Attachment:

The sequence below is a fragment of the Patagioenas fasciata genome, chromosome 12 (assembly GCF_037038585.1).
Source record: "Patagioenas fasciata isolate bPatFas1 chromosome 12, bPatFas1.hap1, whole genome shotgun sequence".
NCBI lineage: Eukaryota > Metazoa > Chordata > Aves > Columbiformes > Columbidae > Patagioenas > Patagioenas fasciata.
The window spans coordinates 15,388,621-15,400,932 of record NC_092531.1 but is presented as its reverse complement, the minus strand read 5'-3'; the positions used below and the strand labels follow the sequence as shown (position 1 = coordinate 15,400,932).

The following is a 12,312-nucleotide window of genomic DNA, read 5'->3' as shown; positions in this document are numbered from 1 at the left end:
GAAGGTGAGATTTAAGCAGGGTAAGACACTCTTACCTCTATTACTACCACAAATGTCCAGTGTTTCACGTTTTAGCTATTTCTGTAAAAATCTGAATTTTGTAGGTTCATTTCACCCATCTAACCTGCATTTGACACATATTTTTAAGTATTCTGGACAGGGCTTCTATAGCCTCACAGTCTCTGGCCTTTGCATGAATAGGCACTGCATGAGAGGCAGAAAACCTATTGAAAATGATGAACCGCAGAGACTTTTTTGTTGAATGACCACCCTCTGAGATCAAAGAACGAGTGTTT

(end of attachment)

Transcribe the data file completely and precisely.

The sequence below is a fragment of the Patagioenas fasciata genome, chromosome 12 (assembly GCF_037038585.1).
Source record: "Patagioenas fasciata isolate bPatFas1 chromosome 12, bPatFas1.hap1, whole genome shotgun sequence".
NCBI lineage: Eukaryota > Metazoa > Chordata > Aves > Columbiformes > Columbidae > Patagioenas > Patagioenas fasciata.
The window spans coordinates 15,388,621-15,400,932 of record NC_092531.1 but is presented as its reverse complement, the minus strand read 5'-3'; the positions used below and the strand labels follow the sequence as shown (position 1 = coordinate 15,400,932).

The following is a 12,312-nucleotide window of genomic DNA, read 5'->3' as shown; positions in this document are numbered from 1 at the left end:
GAAGGTGAGATTTAAGCAGGGTAAGACACTCTTACCTCTATTACTACCACAAATGTCCAGTGTTTCACGTTTTAGCTATTTCTGTAAAAATCTGAATTTTGTAGGTTCATTTCACCCATCTAACCTGCATTTGACACATATTTTTAAGTATTCTGGACAGGGCTTCTATAGCCTCACAGTCTCTGGCCTTTGCATGAATAGGCACTGCATGAGAGGCAGAAAACCTATTGAAAATGATGAACCGCAGAGACTTTTTTGTTGAATGACCACCCTCTGAGATCAAAGAACGAGTGTTT